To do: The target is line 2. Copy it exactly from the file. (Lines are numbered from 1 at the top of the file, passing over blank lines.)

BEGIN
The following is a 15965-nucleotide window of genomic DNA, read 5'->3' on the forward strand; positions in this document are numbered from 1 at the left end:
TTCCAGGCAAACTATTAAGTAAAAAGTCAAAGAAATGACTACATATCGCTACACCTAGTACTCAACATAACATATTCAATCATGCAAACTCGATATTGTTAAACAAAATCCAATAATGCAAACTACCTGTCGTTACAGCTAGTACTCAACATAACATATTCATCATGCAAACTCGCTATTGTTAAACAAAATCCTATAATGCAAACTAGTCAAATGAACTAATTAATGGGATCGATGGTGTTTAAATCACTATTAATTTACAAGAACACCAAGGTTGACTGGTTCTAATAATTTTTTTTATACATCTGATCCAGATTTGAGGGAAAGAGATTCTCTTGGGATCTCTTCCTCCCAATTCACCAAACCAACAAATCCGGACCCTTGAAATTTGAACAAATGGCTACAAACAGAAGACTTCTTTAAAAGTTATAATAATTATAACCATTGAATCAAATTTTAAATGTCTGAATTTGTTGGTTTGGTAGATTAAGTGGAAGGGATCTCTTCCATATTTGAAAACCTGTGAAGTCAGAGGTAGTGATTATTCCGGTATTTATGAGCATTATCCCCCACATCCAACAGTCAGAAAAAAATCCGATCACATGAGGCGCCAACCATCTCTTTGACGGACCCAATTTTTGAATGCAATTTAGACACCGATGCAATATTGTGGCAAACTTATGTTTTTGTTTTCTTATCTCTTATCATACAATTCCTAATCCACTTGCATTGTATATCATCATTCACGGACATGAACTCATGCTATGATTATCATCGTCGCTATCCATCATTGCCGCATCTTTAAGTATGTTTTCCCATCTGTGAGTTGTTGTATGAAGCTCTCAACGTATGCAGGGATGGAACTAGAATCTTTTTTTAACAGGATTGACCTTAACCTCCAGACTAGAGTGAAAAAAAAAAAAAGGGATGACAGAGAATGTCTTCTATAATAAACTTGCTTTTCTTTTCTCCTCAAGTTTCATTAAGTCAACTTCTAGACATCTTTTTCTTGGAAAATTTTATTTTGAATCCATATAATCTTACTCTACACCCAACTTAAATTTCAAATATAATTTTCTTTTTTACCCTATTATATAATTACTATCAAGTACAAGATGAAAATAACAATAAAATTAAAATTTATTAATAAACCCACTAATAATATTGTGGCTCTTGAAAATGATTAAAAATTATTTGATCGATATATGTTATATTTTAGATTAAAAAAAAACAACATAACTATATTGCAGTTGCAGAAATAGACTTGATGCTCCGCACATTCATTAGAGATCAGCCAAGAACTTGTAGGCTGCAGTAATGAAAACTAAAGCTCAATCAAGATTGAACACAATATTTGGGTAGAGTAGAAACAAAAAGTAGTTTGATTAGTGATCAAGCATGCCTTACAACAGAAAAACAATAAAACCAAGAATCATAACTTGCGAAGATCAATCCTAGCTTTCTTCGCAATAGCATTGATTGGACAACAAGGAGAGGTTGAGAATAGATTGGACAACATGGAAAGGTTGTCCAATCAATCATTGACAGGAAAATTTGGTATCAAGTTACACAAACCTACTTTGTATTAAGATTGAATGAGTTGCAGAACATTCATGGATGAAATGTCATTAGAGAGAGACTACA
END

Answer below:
TTCCAGGCAAACTATTAAGTAAAAAGTCAAAGAAATGACTACATATCGCTACACCTAGTACTCAACATAACATATTCAATCATGCAAACTCGATATTGTTAAACAAAATCCAATAATGCAAACTACCTGTCGTTACAGCTAGTACTCAACATAACATATTCATCATGCAAACTCGCTATTGTTAAACAAAATCCTATAATGCAAACTAGTCAAATGAACTAATTAATGGGATCGATGGTGTTTAAATCACTATTAATTTACAAGAACACCAAGGTTGACTGGTTCTAATAATTTTTTTTATACATCTGATCCAGATTTGAGGGAAAGAGATTCTCTTGGGATCTCTTCCTCCCAATTCACCAAACCAACAAATCCGGACCCTTGAAATTTGAACAAATGGCTACAAACAGAAGACTTCTTTAAAAGTTATAATAATTATAACCATTGAATCAAATTTTAAATGTCTGAATTTGTTGGTTTGGTAGATTAAGTGGAAGGGATCTCTTCCATATTTGAAAACCTGTGAAGTCAGAGGTAGTGATTATTCCGGTATTTATGAGCATTATCCCCCACATCCAACAGTCAGAAAAAAATCCGATCACATGAGGCGCCAACCATCTCTTTGACGGACCCAATTTTTGAATGCAATTTAGACACCGATGCAATATTGTGGCAAACTTATGTTTTTGTTTTCTTATCTCTTATCATACAATTCCTAATCCACTTGCATTGTATATCATCATTCACGGACATGAACTCATGCTATGATTATCATCGTCGCTATCCATCATTGCCGCATCTTTAAGTATGTTTTCCCATCTGTGAGTTGTTGTATGAAGCTCTCAACGTATGCAGGGATGGAACTAGAATCTTTTTTTAACAGGATTGACCTTAACCTCCAGACTAGAGTGAAAAAAAAAAAAAGGGATGACAGAGAATGTCTTCTATAATAAACTTGCTTTTCTTTTCTCCTCAAGTTTCATTAAGTCAACTTCTAGACATCTTTTTCTTGGAAAATTTTATTTTGAATCCATATAATCTTACTCTACACCCAACTTAAATTTCAAATATAATTTTCTTTTTTACCCTATTATATAATTACTATCAAGTACAAGATGAAAATAACAATAAAATTAAAATTTATTAATAAACCCACTAATAATATTGTGGCTCTTGAAAATGATTAAAAATTATTTGATCGATATATGTTATATTTTAGATTAAAAAAAAACAACATAACTATATTGCAGTTGCAGAAATAGACTTGATGCTCCGCACATTCATTAGAGATCAGCCAAGAACTTGTAGGCTGCAGTAATGAAAACTAAAGCTCAATCAAGATTGAACACAATATTTGGGTAGAGTAGAAACAAAAAGTAGTTTGATTAGTGATCAAGCATGCCTTACAACAGAAAAACAATAAAACCAAGAATCATAACTTGCGAAGATCAATCCTAGCTTTCTTCGCAATAGCATTGATTGGACAACAAGGAGAGGTTGAGAATAGATTGGACAACATGGAAAGGTTGTCCAATCAATCATTGACAGGAAAATTTGGTATCAAGTTACACAAACCTACTTTGTATTAAGATTGAATGAGTTGCAGAACATTCATGGATGAAATGTCATTAGAGAGAGACTACA